September 25, 2020

Use of Biosimilar EPO Agents Widespread at 2008 Tour de France

A BBC investigation suggests that most athletes who use recombinant human erythropoietin (EPO) continue to get away with it. The investigative article reveals several reasons why the EPO test is failing. But the BBC revealed that the biggest problem is not the ineffectiveness of the existing EPO tests used by the World Anti-Doping Agency (WADA). It is a lack of testing for variants of EPO.

Athletes are using various “biosimilar” EPO agents for which WADA has not yet developed a detection method. WADA’s ballyhooed test for the previously undetectable Mircera (pegylated EPO) was an admission that the already flawed existing EPO test was unable to detect variants of EPO; the announcement of the new CERA (Mircera) test at the 2008 Tour de France was considered a major victory.

There are also dozens of “copycat” or “biosimilar” versions of EPO. These are variants of EPO that are produced by different methods or exist as slightly different biological forms of EPO e.g. darbepoetin alfa, epoetin alfa, epoetin beta, epoetin gamma, epoetin delta, epoetin epsilon, epoetin zeta, epoetin theta, epoetin kappa, epoetin omega. The existence of biosimilar versions of EPO is a major problem for drug testers [Read more…]

Spanish Doctor Implicated in Doping Scandal – "Germans Want to Shit on the Spaniards"

Spanish doctor Marcos Maynar Mariño sent an email offering comprehensive urinalysis and steroid profiling at 50 euros per athlete to as many as ten professional cycling teams including Gerolsteiner, Milram, CSC and Columbia . Maynar offered to provide a complete analysis consistent with the same control methods used by the International Cycling Union (UCI). The services would be conducted by the Laboratory of Analytical Chemistry at the Faculty of Sciences at the Universidad de Extremadura in Cáceres, Spain (“Dos médicos españoles, acusados de dopar,” July 20).

According to the German television station ARD, Spanish doctor Marcos Maynar offered these services as for internal testing allowing athletes to monitor their doping to ensure that their use of performance enhancing drugs would not be detected by doping controls at the 2008 Tour de France and other pro cycling events. Maynar responded to the allegations that he aided and abetted doping by suggesting that ARD had ulterior motives stemming from bitterness over disgraced cyclist Jan Ullrich (“Marcos Maynar niega que quiera favorecer el dopaje,” July 21).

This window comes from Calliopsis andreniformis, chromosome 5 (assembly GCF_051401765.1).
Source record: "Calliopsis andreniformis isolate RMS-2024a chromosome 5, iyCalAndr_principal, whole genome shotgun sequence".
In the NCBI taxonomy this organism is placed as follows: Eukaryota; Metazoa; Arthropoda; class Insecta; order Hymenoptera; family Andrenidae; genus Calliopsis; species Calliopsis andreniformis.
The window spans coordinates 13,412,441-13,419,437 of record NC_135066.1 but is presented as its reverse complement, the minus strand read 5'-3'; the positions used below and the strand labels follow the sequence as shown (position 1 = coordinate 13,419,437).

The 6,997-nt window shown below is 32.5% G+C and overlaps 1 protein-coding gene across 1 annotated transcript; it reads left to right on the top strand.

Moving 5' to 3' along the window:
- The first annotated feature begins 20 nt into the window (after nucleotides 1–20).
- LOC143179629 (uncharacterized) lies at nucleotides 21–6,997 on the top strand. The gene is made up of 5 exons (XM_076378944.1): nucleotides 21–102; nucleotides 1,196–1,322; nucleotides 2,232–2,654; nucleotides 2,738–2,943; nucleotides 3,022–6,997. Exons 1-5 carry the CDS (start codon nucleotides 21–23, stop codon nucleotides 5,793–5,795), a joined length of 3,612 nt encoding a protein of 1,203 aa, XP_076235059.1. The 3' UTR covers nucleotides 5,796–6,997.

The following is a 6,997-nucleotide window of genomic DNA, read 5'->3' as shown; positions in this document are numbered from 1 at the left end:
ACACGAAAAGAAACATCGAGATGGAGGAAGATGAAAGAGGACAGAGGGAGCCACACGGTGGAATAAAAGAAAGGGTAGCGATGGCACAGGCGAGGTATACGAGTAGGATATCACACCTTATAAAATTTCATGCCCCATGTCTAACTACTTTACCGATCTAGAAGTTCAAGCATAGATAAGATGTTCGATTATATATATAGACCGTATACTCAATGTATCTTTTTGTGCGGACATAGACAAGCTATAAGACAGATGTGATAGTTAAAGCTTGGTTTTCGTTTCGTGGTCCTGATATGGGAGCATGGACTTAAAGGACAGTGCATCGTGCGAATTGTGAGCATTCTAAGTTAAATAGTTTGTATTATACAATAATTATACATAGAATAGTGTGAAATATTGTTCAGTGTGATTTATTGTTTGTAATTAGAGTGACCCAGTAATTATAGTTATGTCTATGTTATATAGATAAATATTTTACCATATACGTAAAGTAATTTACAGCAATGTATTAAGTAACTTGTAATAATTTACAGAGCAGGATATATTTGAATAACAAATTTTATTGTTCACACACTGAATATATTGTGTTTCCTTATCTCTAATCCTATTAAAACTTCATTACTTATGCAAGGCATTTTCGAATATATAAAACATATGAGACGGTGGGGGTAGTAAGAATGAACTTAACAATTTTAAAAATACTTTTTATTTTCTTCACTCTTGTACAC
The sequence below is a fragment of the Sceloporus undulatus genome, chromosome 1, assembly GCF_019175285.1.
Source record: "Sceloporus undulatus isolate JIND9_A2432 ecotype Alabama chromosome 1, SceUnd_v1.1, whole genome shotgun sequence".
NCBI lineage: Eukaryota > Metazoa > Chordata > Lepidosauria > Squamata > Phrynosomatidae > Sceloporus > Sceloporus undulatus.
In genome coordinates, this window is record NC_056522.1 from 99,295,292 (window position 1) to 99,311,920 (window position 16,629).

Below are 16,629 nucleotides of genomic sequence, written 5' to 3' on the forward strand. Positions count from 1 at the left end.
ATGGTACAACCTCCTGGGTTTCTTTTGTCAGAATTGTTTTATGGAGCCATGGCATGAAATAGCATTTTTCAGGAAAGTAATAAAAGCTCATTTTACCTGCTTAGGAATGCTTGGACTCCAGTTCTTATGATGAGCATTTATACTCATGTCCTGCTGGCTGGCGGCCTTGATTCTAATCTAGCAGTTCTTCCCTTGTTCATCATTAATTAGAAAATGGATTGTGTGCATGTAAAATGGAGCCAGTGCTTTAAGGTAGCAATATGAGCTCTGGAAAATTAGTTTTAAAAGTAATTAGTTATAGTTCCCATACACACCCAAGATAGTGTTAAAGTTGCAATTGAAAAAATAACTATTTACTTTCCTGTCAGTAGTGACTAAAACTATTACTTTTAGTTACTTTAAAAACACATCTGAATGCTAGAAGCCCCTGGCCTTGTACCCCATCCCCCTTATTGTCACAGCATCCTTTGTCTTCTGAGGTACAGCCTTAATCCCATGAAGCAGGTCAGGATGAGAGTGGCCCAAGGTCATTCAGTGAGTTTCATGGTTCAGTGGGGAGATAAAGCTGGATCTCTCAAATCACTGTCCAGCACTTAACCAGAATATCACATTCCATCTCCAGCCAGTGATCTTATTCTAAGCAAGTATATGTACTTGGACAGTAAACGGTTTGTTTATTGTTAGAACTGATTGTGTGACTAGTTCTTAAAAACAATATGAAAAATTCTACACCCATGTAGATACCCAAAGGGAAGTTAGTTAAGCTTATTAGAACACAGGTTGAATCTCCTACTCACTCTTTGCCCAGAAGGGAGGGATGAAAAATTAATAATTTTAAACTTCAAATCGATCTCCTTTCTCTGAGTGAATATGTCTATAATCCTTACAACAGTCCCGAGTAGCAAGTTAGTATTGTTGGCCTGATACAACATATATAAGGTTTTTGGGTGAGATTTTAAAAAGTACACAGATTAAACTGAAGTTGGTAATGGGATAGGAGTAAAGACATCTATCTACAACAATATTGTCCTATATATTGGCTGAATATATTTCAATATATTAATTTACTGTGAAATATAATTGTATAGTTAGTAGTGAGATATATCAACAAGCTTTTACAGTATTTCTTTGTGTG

“Since Jan Ullrich’s tested positive, the Germans have wanted to shit on the Spaniards.”

[Read more…]

Riccardo Ricco Tests Positive for Undetectable New Drug Mircera at 2008 Tour de France

Cyclist Riccardo Ricco of the Saunier Duval-Scott team tested positive for the new performance enhancing drug Mircera (methoxy polyethylene glycol-epoetin beta) at the 2008 Tour de France. Ricco is a top cyclist on the Tour and the King of the Mountains and White Jersey leader.

Mircera is a third generation version of erythropoietin manufactured by pharmaceutical giant Hoffman-LaRoche that has been called “Super EPO.” The big news at the Tour is not that another cyclist was caught doping, it is that a cyclist was caught using a performance enhancing drug that was widely considered “undetectable.” The quick withdrawal of the entire Saunier Duval team from the Tour supports speculation that Mircera was the team’s secret weapon (“Riccardo Riccò tests positive; Saunier Duval team withdraws from Tour de France,” July 17).

Recent rumors in the sport had suggested that some riders were using an undetectable new oxygen-enhancing drug widely thought to be Roche’s Micera. The existence of a test for CERA was not announced, but Riccò’s positive for the substance suggests that it has not escaped the attention of anti-doping officials.

[Read more…]